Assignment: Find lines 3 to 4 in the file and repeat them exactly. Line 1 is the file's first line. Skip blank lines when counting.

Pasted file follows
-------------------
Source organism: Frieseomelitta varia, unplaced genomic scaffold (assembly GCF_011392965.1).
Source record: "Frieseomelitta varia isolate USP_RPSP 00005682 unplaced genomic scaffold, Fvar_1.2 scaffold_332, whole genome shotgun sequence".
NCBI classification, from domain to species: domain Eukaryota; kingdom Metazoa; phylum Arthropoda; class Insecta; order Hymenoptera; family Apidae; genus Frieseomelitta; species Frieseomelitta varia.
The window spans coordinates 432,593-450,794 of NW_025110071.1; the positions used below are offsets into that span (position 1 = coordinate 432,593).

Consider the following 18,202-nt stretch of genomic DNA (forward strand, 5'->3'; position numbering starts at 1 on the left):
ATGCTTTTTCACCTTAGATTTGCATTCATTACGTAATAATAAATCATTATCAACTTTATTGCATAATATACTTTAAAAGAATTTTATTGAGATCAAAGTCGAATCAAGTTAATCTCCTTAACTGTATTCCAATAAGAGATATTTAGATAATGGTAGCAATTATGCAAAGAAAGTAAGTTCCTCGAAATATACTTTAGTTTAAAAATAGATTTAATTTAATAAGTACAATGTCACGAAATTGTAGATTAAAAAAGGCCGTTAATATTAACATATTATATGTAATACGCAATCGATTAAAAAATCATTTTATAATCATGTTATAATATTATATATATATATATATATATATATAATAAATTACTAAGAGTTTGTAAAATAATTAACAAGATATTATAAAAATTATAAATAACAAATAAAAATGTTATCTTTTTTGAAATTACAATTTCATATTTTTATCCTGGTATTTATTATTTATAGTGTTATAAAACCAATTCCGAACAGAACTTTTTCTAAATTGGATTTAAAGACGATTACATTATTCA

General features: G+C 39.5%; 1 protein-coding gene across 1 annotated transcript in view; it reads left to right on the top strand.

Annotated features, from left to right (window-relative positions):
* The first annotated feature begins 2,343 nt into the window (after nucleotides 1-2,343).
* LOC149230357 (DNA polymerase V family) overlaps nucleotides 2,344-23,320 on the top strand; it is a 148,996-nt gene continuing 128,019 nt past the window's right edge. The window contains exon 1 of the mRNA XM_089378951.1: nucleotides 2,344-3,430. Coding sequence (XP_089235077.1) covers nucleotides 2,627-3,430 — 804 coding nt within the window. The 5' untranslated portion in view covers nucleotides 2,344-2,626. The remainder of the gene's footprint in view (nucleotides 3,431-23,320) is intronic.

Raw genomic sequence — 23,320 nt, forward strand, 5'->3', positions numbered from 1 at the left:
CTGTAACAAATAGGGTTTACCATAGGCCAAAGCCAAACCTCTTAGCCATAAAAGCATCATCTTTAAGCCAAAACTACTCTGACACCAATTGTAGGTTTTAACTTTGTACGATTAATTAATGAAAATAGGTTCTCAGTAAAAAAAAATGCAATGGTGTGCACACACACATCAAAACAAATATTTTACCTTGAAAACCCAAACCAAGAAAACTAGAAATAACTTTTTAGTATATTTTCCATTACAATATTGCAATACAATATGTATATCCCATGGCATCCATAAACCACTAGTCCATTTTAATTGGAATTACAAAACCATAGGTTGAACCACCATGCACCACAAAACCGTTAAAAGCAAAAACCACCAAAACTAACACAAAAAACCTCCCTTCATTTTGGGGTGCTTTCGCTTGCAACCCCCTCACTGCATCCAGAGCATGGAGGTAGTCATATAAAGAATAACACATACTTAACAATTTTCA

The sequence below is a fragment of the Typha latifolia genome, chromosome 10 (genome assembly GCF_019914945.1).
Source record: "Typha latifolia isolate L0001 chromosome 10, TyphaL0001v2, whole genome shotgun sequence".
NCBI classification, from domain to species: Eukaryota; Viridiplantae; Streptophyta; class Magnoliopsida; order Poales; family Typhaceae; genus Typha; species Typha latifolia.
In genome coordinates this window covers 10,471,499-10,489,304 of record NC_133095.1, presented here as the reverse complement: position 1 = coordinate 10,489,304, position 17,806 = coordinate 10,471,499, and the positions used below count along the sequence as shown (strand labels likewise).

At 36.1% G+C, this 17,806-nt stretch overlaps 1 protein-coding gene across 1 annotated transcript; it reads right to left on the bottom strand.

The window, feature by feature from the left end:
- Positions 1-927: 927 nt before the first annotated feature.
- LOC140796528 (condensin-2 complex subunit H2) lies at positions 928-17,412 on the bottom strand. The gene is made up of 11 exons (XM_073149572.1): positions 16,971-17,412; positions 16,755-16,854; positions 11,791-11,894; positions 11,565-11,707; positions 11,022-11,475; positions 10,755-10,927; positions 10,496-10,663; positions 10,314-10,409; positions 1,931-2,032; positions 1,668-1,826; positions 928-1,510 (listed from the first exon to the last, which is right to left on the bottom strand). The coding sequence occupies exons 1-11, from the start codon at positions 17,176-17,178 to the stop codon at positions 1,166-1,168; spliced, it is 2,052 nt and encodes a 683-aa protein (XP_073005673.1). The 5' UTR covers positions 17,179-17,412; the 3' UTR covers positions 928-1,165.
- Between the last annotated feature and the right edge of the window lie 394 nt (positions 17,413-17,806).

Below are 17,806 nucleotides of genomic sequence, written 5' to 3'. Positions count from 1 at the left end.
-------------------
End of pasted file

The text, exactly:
NCBI classification, from domain to species: domain Eukaryota; kingdom Metazoa; phylum Arthropoda; class Insecta; order Hymenoptera; family Apidae; genus Frieseomelitta; species Frieseomelitta varia.
The window spans coordinates 432,593-450,794 of NW_025110071.1; the positions used below are offsets into that span (position 1 = coordinate 432,593).